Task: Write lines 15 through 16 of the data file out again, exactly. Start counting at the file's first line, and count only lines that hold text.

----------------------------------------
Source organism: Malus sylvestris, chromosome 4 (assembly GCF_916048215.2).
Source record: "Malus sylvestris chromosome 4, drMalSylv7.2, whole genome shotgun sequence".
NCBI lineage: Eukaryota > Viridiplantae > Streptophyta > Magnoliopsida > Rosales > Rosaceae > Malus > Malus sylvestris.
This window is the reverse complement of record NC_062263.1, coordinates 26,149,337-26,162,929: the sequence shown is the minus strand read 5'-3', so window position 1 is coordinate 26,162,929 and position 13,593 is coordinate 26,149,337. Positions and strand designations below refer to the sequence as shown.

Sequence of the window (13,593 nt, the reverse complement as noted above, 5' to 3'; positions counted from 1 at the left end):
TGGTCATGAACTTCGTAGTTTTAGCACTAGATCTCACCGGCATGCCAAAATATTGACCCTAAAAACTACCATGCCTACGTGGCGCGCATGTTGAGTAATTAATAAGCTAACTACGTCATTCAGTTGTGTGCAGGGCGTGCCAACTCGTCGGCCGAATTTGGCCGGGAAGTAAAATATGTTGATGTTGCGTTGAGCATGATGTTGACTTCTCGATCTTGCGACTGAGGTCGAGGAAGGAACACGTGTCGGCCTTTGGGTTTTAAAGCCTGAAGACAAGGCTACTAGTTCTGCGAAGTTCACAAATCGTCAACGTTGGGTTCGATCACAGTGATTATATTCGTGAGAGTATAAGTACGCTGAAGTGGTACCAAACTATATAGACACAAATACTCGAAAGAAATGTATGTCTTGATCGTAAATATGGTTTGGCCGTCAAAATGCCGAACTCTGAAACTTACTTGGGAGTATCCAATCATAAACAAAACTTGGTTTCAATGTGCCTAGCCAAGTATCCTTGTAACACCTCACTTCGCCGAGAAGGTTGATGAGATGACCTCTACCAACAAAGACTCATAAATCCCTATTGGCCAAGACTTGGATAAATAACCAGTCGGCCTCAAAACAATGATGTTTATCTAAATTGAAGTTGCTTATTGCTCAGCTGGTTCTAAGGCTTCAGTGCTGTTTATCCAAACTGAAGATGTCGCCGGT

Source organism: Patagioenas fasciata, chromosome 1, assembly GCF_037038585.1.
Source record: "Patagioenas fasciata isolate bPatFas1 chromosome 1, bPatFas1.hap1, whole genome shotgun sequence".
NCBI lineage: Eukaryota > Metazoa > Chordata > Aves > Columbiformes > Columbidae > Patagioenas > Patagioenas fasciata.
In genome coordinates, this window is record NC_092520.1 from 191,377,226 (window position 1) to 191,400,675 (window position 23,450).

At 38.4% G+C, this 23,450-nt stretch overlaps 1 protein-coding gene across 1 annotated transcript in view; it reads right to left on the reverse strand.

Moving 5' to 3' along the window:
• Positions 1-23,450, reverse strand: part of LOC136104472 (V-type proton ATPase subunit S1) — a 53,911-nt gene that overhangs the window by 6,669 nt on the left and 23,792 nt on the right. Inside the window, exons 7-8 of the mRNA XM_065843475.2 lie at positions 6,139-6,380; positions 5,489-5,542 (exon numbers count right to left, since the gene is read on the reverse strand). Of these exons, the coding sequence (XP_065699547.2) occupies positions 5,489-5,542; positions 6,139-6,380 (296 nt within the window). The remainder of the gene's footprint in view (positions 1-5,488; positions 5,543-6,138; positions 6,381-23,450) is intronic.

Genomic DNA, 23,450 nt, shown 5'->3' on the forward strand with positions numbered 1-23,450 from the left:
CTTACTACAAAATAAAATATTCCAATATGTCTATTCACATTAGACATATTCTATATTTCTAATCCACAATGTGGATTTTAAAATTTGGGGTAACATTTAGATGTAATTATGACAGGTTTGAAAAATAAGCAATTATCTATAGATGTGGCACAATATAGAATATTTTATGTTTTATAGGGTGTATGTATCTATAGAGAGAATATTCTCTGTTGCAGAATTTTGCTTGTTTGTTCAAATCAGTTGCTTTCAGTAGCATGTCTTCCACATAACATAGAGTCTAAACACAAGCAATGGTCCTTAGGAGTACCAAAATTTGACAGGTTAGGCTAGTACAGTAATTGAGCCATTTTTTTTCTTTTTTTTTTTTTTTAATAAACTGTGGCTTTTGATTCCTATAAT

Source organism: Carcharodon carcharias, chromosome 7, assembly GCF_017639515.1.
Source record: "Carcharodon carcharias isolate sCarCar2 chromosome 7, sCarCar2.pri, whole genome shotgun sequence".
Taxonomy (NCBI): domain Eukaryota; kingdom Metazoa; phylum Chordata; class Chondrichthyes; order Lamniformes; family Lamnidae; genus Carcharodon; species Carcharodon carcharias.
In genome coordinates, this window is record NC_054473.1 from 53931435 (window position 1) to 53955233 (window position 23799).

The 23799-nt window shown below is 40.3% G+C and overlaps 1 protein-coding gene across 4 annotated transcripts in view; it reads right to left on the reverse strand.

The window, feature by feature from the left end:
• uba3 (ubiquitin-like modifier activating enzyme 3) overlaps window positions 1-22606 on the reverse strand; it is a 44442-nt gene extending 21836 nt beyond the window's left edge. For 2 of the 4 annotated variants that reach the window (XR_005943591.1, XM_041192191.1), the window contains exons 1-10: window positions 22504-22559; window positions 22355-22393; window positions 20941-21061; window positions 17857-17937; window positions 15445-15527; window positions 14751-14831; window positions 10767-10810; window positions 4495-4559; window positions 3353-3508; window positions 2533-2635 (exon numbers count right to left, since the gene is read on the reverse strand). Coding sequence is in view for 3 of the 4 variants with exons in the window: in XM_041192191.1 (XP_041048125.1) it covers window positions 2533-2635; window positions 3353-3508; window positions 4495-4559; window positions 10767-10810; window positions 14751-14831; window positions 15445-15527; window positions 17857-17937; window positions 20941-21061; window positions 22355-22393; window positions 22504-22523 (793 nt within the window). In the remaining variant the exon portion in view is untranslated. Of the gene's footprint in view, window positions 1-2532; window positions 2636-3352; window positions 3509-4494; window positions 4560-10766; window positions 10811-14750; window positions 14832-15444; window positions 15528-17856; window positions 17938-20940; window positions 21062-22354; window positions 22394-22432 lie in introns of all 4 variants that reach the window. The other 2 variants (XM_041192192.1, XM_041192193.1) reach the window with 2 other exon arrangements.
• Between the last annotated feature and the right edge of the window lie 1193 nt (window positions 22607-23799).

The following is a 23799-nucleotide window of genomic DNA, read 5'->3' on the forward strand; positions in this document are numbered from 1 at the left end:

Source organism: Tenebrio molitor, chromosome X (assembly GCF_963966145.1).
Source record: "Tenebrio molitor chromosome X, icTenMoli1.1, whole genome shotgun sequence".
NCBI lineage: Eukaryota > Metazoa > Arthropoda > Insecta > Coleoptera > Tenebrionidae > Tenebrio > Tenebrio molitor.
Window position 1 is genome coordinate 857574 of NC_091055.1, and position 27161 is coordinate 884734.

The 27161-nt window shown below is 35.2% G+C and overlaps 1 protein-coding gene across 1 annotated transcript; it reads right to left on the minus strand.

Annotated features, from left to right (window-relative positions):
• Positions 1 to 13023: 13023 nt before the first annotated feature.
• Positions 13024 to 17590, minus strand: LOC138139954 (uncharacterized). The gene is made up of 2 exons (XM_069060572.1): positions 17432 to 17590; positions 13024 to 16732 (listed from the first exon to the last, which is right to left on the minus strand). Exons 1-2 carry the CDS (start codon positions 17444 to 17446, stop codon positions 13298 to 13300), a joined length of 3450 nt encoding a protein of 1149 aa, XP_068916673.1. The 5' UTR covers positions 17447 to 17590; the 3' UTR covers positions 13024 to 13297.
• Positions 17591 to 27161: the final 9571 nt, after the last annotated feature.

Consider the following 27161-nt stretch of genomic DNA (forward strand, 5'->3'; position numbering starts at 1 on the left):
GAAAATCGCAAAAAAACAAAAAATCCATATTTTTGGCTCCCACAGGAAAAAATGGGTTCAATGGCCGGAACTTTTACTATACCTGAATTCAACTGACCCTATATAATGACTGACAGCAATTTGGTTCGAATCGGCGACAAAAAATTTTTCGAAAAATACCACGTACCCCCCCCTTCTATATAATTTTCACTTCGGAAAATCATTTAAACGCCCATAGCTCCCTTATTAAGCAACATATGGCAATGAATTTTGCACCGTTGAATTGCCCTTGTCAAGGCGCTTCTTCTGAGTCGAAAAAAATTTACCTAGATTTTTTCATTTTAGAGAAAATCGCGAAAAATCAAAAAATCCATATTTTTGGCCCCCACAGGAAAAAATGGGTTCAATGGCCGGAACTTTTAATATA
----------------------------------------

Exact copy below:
CTTACTACAAAATAAAATATTCCAATATGTCTATTCACATTAGACATATTCTATATTTCTAATCCACAATGTGGATTTTAAAATTTGGGGTAACATTTAGATGTAATTATGACAGGTTTGAAAAATAAGCAATTATCTATAGATGTGGCACAATATAGAATATTTTATGTTTTATAGGGTGTATGTATCTATAGAGAGAATATTCTCTGTTGCAGAATTTTGCTTGTTTGTTCAAATCAGTTGCTTTCAGTAGCATGTCTTCCACATAACATAGAGTCTAAACACAAGCAATGGTCCTTAGGAGTACCAAAATTTGACAGGTTAGGCTAGTACAGTAATTGAGCCATTTTTTTTCTTTTTTTTTTTTTTTAATAAACTGTGGCTTTTGATTCCTATAAT

Source organism: Carcharodon carcharias, chromosome 7, assembly GCF_017639515.1.